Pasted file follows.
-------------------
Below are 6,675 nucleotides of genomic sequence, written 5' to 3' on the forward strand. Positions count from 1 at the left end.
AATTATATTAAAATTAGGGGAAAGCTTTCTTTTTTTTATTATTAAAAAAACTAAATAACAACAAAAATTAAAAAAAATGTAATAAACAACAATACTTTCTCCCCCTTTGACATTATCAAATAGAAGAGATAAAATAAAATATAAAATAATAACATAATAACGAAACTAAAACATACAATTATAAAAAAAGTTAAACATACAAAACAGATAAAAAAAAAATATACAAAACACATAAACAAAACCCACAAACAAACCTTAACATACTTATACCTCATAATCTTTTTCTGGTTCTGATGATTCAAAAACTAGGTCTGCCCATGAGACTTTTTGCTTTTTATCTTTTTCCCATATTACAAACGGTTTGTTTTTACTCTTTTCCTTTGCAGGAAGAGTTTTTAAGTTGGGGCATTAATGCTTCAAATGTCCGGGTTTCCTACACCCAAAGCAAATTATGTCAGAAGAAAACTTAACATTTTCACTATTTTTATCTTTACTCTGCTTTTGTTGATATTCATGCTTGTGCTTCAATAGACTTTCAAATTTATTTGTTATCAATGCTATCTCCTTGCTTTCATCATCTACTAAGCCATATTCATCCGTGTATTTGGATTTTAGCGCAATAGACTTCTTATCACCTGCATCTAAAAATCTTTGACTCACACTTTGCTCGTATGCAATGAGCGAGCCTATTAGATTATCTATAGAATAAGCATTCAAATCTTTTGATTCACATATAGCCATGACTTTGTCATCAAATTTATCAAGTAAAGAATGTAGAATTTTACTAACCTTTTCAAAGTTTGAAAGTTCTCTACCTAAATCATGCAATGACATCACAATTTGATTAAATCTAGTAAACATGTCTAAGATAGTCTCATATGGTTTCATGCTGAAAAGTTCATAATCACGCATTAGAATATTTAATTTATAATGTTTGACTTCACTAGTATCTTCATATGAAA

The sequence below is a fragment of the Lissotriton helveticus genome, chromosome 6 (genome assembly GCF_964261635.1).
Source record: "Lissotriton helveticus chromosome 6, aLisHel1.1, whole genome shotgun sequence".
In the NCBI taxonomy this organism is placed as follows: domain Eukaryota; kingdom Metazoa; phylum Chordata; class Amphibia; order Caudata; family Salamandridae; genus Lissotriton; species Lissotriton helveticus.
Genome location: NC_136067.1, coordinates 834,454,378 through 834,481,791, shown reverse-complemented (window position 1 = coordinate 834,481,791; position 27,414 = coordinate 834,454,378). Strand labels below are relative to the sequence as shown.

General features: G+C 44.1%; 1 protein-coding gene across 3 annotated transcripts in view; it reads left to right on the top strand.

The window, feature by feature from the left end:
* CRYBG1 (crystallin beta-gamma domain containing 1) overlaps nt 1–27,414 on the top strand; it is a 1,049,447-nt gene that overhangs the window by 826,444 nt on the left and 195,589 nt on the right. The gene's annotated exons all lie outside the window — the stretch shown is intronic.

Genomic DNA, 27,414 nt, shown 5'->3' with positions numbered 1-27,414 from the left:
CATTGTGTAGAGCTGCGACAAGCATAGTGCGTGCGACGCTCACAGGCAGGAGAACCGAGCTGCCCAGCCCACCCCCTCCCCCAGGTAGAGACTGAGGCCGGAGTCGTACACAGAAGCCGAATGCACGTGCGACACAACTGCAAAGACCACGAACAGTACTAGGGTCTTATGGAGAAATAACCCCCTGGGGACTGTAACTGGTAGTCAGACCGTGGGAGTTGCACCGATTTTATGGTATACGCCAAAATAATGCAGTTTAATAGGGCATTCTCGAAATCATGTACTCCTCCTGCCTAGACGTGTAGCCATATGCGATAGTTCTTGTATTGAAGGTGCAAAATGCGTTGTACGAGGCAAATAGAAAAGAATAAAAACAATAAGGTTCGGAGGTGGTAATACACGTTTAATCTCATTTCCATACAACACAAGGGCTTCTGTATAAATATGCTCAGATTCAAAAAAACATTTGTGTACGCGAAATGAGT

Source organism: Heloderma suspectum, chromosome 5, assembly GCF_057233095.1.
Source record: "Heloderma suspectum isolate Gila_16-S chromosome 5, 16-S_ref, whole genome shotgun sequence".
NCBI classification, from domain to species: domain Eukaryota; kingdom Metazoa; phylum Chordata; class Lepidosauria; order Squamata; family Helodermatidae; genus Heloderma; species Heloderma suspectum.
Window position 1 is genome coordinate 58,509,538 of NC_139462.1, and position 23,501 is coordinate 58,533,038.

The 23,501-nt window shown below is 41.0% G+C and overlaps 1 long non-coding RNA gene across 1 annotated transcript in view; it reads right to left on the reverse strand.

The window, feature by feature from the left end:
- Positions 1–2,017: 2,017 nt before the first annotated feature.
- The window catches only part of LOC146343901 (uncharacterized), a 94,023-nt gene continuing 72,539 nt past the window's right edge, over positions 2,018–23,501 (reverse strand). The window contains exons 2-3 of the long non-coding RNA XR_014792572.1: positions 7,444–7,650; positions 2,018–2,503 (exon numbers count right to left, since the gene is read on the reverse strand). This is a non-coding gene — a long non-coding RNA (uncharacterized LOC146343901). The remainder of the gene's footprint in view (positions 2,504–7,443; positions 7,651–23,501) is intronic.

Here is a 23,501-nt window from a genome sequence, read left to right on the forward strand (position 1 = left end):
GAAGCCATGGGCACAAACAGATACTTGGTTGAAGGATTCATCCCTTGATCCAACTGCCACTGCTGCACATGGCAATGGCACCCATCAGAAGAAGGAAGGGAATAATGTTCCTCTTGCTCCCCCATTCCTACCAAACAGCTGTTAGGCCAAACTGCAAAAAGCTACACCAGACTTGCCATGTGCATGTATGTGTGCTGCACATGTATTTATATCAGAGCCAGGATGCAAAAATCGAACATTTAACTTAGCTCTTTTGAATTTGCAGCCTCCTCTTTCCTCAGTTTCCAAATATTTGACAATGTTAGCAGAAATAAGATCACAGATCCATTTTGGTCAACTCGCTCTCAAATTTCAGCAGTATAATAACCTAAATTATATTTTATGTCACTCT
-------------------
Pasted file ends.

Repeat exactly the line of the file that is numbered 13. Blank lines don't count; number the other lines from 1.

Source record: "Heloderma suspectum isolate Gila_16-S chromosome 5, 16-S_ref, whole genome shotgun sequence".